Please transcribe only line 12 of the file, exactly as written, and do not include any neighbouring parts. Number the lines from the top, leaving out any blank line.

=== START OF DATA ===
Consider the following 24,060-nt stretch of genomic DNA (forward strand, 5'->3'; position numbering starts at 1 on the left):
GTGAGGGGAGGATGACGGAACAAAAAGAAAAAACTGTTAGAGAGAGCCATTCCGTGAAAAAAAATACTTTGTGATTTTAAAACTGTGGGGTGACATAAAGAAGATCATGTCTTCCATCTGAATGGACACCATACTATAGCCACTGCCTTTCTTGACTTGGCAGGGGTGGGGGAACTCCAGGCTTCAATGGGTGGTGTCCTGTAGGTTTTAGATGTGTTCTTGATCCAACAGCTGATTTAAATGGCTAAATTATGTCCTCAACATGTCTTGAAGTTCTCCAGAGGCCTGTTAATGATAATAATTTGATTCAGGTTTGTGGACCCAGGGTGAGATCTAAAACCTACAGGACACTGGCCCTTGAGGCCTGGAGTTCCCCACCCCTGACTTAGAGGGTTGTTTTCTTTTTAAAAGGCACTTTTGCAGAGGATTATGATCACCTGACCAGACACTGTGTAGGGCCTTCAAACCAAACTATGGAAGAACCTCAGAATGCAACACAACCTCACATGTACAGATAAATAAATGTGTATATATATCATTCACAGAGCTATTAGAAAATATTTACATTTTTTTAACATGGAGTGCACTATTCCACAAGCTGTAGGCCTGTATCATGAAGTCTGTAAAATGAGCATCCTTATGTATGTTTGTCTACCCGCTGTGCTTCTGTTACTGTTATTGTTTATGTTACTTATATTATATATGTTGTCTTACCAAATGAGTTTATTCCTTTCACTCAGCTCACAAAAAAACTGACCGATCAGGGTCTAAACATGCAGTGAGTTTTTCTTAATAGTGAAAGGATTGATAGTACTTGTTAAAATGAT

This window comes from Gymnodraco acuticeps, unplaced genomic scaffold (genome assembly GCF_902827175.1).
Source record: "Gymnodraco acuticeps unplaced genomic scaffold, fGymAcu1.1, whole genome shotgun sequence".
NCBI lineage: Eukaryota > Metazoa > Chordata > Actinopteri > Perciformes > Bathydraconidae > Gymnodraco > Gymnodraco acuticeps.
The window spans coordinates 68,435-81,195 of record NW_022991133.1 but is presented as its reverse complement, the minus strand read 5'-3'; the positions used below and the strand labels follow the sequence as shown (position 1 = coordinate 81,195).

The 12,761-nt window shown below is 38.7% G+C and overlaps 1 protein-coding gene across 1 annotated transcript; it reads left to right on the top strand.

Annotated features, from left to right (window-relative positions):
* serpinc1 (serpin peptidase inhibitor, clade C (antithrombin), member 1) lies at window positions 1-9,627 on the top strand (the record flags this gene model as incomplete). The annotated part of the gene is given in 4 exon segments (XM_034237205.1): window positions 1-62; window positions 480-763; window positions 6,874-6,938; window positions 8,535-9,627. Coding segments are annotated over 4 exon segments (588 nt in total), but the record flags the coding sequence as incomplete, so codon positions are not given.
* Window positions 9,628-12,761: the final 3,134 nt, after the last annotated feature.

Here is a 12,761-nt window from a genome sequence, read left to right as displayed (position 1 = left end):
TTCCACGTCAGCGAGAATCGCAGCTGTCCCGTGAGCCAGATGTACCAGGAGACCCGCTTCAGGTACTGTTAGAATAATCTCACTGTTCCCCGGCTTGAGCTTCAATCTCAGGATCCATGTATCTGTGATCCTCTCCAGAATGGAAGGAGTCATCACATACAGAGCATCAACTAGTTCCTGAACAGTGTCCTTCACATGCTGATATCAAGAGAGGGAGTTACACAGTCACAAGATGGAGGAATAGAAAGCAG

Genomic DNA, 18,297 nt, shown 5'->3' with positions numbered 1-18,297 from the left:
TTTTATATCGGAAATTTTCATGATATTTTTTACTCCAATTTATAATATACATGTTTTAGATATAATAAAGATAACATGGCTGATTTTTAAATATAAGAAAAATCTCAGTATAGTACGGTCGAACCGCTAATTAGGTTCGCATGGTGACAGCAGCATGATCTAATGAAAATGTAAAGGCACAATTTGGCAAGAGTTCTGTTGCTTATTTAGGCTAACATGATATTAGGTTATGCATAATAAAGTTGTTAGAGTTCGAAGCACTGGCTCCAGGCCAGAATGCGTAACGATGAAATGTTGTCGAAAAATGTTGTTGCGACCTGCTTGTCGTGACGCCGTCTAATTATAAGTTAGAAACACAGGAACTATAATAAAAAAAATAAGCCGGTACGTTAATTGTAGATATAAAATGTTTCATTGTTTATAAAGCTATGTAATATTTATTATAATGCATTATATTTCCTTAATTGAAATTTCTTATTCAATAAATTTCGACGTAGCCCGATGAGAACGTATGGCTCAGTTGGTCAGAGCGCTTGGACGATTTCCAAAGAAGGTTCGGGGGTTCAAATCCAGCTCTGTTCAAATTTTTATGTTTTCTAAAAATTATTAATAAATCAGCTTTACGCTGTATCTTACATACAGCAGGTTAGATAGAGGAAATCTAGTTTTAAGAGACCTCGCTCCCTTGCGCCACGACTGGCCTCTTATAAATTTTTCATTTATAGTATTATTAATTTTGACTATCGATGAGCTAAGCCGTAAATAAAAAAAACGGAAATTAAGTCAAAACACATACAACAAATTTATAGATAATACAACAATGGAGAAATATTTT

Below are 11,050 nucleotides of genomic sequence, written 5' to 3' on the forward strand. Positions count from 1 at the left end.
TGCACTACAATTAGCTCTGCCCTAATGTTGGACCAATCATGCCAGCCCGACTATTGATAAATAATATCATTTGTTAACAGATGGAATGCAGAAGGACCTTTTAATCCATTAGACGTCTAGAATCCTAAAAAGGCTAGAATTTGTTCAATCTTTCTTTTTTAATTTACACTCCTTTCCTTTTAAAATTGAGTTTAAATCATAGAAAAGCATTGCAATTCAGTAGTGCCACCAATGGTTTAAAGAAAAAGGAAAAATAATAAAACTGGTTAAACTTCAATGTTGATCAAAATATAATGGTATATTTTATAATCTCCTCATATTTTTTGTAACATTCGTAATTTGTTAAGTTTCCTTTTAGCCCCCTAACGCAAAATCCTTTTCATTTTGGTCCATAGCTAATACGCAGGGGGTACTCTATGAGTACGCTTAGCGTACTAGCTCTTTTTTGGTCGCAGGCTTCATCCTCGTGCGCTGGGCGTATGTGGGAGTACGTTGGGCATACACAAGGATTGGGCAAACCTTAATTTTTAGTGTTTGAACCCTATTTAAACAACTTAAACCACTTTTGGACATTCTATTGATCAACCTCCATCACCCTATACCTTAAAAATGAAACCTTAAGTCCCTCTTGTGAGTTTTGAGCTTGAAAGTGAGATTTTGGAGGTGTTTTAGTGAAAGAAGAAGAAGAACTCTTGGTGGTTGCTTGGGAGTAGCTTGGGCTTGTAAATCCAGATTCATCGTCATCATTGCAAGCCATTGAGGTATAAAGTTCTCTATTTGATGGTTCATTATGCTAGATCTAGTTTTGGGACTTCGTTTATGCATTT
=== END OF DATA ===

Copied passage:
TTCCACGTCAGCGAGAATCGCAGCTGTCCCGTGAGCCAGATGTACCAGGAGACCCGCTTCAGGTACTGTTAGAATAATCTCACTGTTCCCCGGCTTGAGCTTCAATCTCAGGATCCATGTATCTGTGATCCTCTCCAGAATGGAAGGAGTCATCACATACAGAGCATCAACTAGTTCCTGAACAGTGTCCTTCACATGCTGATATCAAGAGAGGGAGTTACACAGTCACAAGATGGAGGAATAGAAAGCAG